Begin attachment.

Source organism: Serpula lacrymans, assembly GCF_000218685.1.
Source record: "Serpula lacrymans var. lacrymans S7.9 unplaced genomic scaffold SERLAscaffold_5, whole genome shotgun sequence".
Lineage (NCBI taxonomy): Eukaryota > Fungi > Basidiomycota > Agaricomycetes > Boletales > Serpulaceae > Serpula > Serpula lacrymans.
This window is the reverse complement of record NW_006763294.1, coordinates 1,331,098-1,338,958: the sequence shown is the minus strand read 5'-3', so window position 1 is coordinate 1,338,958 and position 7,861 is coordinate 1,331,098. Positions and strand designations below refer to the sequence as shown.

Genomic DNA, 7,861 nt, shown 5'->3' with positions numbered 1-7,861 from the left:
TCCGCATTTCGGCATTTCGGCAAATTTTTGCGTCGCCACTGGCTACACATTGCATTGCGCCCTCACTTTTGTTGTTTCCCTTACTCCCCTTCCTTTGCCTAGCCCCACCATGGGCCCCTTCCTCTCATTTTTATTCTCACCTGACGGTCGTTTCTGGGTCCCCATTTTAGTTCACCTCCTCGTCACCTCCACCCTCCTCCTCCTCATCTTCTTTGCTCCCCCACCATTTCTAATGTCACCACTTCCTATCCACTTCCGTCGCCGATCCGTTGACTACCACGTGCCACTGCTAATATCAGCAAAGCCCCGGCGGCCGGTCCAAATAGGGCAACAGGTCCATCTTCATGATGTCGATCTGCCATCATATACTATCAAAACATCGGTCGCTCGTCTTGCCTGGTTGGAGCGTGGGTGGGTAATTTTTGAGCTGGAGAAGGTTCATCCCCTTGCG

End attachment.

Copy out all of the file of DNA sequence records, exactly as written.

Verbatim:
Source organism: Serpula lacrymans, assembly GCF_000218685.1.
Source record: "Serpula lacrymans var. lacrymans S7.9 unplaced genomic scaffold SERLAscaffold_5, whole genome shotgun sequence".
Lineage (NCBI taxonomy): Eukaryota > Fungi > Basidiomycota > Agaricomycetes > Boletales > Serpulaceae > Serpula > Serpula lacrymans.
This window is the reverse complement of record NW_006763294.1, coordinates 1,331,098-1,338,958: the sequence shown is the minus strand read 5'-3', so window position 1 is coordinate 1,338,958 and position 7,861 is coordinate 1,331,098. Positions and strand designations below refer to the sequence as shown.

Genomic DNA, 7,861 nt, shown 5'->3' with positions numbered 1-7,861 from the left:
TCCGCATTTCGGCATTTCGGCAAATTTTTGCGTCGCCACTGGCTACACATTGCATTGCGCCCTCACTTTTGTTGTTTCCCTTACTCCCCTTCCTTTGCCTAGCCCCACCATGGGCCCCTTCCTCTCATTTTTATTCTCACCTGACGGTCGTTTCTGGGTCCCCATTTTAGTTCACCTCCTCGTCACCTCCACCCTCCTCCTCCTCATCTTCTTTGCTCCCCCACCATTTCTAATGTCACCACTTCCTATCCACTTCCGTCGCCGATCCGTTGACTACCACGTGCCACTGCTAATATCAGCAAAGCCCCGGCGGCCGGTCCAAATAGGGCAACAGGTCCATCTTCATGATGTCGATCTGCCATCATATACTATCAAAACATCGGTCGCTCGTCTTGCCTGGTTGGAGCGTGGGTGGGTAATTTTTGAGCTGGAGAAGGTTCATCCCCTTGCG